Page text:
Infantry modernization is long overdue and needs to be fast-forwarded.  The reasons attributed is most exclusively because of the preferential treatment given to the DRDO which come out with tall claims without in-depth study and thus unable to design and develop weapons/technologies on par with international standard.

For over a decade, the Indian Army's efforts to modernize its infantry have been obstructed due to various factors, one of the major being the under performance by the Public Sector entities namely DRDO, OFB and DPSUs in various modernization programmes for developing indigenous technologies; consequently leading to inordinate delays and cost over runs and scrapping of the programme. One such modernization programme is Futuristic Infantry Soldier-As-A-System (F-INSAS) of the Indian Army (IA) which was aimed at enhancing the lethality, survivability, mobility, sustainability and situational awareness for future soldiers in the digitized battlefield.

Conceived in April 2005 the Army envisaged a major modernization plan worth USD 5 Billion for the Infantry with the title of 'F-INSAS' which was to include a fully networked all-terrain, all-weather personal-equipment platform with enhanced firepower and mobility for the digitized battlefield of the future. The fully integrated Infantry of tomorrow will be equipped with mission-oriented, equipment integrated with his buddy soldier team, the sub-unit, as also the overall Command, Control, Communications, Computers, Information and Intelligence (C4I2) system.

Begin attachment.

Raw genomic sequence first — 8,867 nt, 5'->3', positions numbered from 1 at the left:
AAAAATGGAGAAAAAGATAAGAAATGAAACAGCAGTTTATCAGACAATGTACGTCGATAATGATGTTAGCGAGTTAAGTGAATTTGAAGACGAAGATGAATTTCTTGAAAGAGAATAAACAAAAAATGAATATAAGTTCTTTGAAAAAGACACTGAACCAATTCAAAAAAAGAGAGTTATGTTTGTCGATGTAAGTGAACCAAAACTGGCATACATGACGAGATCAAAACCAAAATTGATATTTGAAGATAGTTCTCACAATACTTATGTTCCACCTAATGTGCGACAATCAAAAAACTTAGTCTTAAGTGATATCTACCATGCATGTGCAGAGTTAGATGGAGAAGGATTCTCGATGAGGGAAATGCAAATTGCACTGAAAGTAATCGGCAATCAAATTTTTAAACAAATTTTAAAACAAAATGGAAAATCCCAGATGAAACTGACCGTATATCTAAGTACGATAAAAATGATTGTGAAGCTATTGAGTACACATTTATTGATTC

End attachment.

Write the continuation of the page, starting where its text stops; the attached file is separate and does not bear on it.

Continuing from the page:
The project spread over three phases and originally scheduled to have begun rolling out in stages from 2012 to 2020 was meant to upgrade and modernize the entire 465 infantry and paramilitary battalions into an ultra-modern fighting machine. The F-INSAS project which was to link each soldier to every other soldier on the battlefield real time is based on five major technologies or sub systems: